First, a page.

I broke the back of it in three sittings. For someone who has not been able to finish a novel for months that was good going. It helped that I knew the author. I’ve listened to her read from her collections Division Street and No Map Could Show Them, in warehouse venues, theatres and library reading rooms across the city. Latterly she has made regular appearances on literary radio shows and television documentaries: and won a slew of prizes for her writing.
How do we trust each other?
Alexa is a young police community support officer whose world feels unstable.
Caron is pushing Alexa away and pushing herself ever harder. A climber, she fixates on a brutal route known as Black Car Burning and throws herself into a cycle of repetition and risk. Leigh, who works at a local gear shop, watches Caron climb and feels complicit.
Each chapter, section, scene… is prefaced with an exquisitely crafted portrait of a single place from Helen’s beloved Sheffield: a street, an estate, a moorland, a rock’s face and character. The presence of these brief geographical snapshots and the way the author weave’s them into the narrative, feels fresh and exciting to me. Not a pithy quote from some learned scribe, but something heartfelt and real, something that sits apart and yet fits so readily with the storytelling. Helen does place so incredibly well.
I liked how Helen’s women drank ale in old mans’ pubs; how they viewed the world with suspicion and wariness; the deep almost spiritual connection to the landscape they lived in; the strange way Mort doesn’t allow timeframes to get in the way: and the surprising sense of freedom ‘outside’ of their non-exclusive relationships.
I wasn’t ready for how Helen’s use of language would make me feel, the words felt vital, alive precarious like they too were hanging from a jutting rock face, fingers jammed into handholds and tiptoes expertly balancing on a rock ridge. I enjoyed the climbing terminology, the poetry in the place names, and the deeper exploration into the mindset of a climber and what for me was a hitherto unknown, unchartered climbing subculture.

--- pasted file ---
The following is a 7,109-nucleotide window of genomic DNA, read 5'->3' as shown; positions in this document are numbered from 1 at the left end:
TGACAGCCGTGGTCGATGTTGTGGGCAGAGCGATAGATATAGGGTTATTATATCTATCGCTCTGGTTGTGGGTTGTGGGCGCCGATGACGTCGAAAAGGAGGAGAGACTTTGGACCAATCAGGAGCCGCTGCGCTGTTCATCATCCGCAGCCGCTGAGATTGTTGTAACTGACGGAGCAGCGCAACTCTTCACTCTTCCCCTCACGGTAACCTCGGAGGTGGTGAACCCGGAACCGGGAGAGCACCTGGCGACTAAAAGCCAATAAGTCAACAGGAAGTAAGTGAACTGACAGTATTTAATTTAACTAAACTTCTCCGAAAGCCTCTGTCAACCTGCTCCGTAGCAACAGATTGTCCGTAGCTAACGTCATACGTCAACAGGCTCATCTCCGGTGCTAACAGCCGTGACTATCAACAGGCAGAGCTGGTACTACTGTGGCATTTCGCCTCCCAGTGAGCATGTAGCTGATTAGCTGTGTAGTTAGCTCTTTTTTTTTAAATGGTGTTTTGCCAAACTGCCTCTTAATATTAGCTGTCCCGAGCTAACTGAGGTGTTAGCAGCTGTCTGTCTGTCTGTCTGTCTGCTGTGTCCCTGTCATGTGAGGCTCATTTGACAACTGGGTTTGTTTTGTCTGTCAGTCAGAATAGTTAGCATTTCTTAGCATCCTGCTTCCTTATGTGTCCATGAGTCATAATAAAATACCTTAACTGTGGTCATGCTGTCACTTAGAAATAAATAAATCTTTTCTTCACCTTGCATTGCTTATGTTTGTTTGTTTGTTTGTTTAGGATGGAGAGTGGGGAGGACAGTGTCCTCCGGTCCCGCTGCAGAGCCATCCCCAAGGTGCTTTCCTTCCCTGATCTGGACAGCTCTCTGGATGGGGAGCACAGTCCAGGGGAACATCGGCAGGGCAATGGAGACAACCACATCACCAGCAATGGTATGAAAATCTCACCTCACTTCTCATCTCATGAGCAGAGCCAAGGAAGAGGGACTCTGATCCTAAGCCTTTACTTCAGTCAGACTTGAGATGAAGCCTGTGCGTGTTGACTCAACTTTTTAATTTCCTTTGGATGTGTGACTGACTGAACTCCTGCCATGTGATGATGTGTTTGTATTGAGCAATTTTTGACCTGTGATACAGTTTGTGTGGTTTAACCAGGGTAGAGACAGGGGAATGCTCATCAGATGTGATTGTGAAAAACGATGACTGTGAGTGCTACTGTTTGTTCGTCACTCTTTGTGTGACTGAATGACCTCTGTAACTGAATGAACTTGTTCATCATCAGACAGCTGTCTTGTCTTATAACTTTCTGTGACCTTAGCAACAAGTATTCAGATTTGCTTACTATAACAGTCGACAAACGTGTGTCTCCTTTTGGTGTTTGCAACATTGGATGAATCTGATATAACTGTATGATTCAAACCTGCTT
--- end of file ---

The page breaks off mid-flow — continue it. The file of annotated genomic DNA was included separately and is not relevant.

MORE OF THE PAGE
Helen climbs, whether she has climbed Black Car Burning or not I don’t know. Throughout reading I resisted the temptation to scour the internet to see if the place names of the routes, the rocks were in fact real, or whether all had been a conjuring trick of the author.
As I read Black Car Burning I was hearing news stories about Hillsborough in the present day, the ongoing fight for justice by the families of the 96. The bulletins ran in parallel to that of one of her characters ‘an ex-police officer who ‘compulsively revisits that day in 1989 that changed his life forever’. As he read about notebooks being altered after the fact, I was hearing in May 2021 that the charge of ‘perverting the course of justice; was being thrown out on a technicality: something about the notebooks being requested for administration purposes only, and not for a legal investigation: so even if they had been changed they could not now be used as evidence against the force. I wonder how the author felt about this slippery use of the letter of the law, as yet again the South Yorkshire police force ducked another arrow.
For me Hillsborough – like it is for many – is pictures on a newsreel, dangling figures being hauled up football terraces, makeshift stretchers carrying people across the playing pitch, and football scarves and wreaths next to railings in remembrance of the dead. For Sheffield it seems like Hillsborough has become inextricably woven into the city’s identity. The impact still being felt in multiple different ways in the minds of every resident. Here in Hull we have the Triple Trawler Tragedy, the gruesome benchmark by which all other disasters are measured, and our own share of corruption and cover up in the death of Christopher Alder, and, as in Helen’s book, those people on both sides that long for the day the truth will out.
My lasting impression of the book – the first I’ve completed in months I remind you – is of a place not a million miles from where I write this, but in Helen’s hands it is an outside world transformed, familiar and inviting, unfamiliar and foreboding all at the same time.